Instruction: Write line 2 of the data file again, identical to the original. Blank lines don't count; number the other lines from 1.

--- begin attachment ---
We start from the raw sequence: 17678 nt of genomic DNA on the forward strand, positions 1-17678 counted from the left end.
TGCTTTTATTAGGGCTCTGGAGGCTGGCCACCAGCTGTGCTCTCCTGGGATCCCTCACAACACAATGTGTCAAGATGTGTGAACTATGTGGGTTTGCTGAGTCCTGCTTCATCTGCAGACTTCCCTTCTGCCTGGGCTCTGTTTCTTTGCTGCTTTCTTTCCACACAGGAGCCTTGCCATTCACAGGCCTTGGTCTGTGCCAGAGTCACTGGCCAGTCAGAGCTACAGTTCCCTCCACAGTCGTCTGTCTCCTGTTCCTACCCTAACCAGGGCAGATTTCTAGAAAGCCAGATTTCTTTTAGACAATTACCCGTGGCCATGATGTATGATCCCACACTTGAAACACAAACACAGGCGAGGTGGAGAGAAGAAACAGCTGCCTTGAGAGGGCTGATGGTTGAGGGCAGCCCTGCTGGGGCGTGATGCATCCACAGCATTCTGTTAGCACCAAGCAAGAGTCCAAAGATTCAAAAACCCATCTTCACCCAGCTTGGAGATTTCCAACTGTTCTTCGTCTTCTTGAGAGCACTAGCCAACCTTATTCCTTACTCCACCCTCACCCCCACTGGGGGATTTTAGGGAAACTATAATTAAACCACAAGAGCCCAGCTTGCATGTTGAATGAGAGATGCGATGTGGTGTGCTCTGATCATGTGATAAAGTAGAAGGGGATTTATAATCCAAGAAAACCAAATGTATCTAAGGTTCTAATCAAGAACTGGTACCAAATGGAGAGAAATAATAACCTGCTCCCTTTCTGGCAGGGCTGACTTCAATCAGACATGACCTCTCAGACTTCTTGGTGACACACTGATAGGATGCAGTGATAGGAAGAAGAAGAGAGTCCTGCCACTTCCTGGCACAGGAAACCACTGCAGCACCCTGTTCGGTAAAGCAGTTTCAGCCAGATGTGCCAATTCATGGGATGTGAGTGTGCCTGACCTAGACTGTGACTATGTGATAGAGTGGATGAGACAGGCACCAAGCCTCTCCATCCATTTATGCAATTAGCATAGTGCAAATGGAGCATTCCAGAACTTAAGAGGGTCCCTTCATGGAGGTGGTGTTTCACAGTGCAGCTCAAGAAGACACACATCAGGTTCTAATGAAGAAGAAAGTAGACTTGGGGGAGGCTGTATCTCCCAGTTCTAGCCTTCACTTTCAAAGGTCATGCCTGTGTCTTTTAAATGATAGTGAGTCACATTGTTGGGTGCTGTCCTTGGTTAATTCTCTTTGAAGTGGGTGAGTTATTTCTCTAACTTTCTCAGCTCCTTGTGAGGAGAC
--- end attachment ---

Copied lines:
TGCTTTTATTAGGGCTCTGGAGGCTGGCCACCAGCTGTGCTCTCCTGGGATCCCTCACAACACAATGTGTCAAGATGTGTGAACTATGTGGGTTTGCTGAGTCCTGCTTCATCTGCAGACTTCCCTTCTGCCTGGGCTCTGTTTCTTTGCTGCTTTCTTTCCACACAGGAGCCTTGCCATTCACAGGCCTTGGTCTGTGCCAGAGTCACTGGCCAGTCAGAGCTACAGTTCCCTCCACAGTCGTCTGTCTCCTGTTCCTACCCTAACCAGGGCAGATTTCTAGAAAGCCAGATTTCTTTTAGACAATTACCCGTGGCCATGATGTATGATCCCACACTTGAAACACAAACACAGGCGAGGTGGAGAGAAGAAACAGCTGCCTTGAGAGGGCTGATGGTTGAGGGCAGCCCTGCTGGGGCGTGATGCATCCACAGCATTCTGTTAGCACCAAGCAAGAGTCCAAAGATTCAAAAACCCATCTTCACCCAGCTTGGAGATTTCCAACTGTTCTTCGTCTTCTTGAGAGCACTAGCCAACCTTATTCCTTACTCCACCCTCACCCCCACTGGGGGATTTTAGGGAAACTATAATTAAACCACAAGAGCCCAGCTTGCATGTTGAATGAGAGATGCGATGTGGTGTGCTCTGATCATGTGATAAAGTAGAAGGGGATTTATAATCCAAGAAAACCAAATGTATCTAAGGTTCTAATCAAGAACTGGTACCAAATGGAGAGAAATAATAACCTGCTCCCTTTCTGGCAGGGCTGACTTCAATCAGACATGACCTCTCAGACTTCTTGGTGACACACTGATAGGATGCAGTGATAGGAAGAAGAAGAGAGTCCTGCCACTTCCTGGCACAGGAAACCACTGCAGCACCCTGTTCGGTAAAGCAGTTTCAGCCAGATGTGCCAATTCATGGGATGTGAGTGTGCCTGACCTAGACTGTGACTATGTGATAGAGTGGATGAGACAGGCACCAAGCCTCTCCATCCATTTATGCAATTAGCATAGTGCAAATGGAGCATTCCAGAACTTAAGAGGGTCCCTTCATGGAGGTGGTGTTTCACAGTGCAGCTCAAGAAGACACACATCAGGTTCTAATGAAGAAGAAAGTAGACTTGGGGGAGGCTGTATCTCCCAGTTCTAGCCTTCACTTTCAAAGGTCATGCCTGTGTCTTTTAAATGATAGTGAGTCACATTGTTGGGTGCTGTCCTTGGTTAATTCTCTTTGAAGTGGGTGAGTTATTTCTCTAACTTTCTCAGCTCCTTGTGAGGAGAC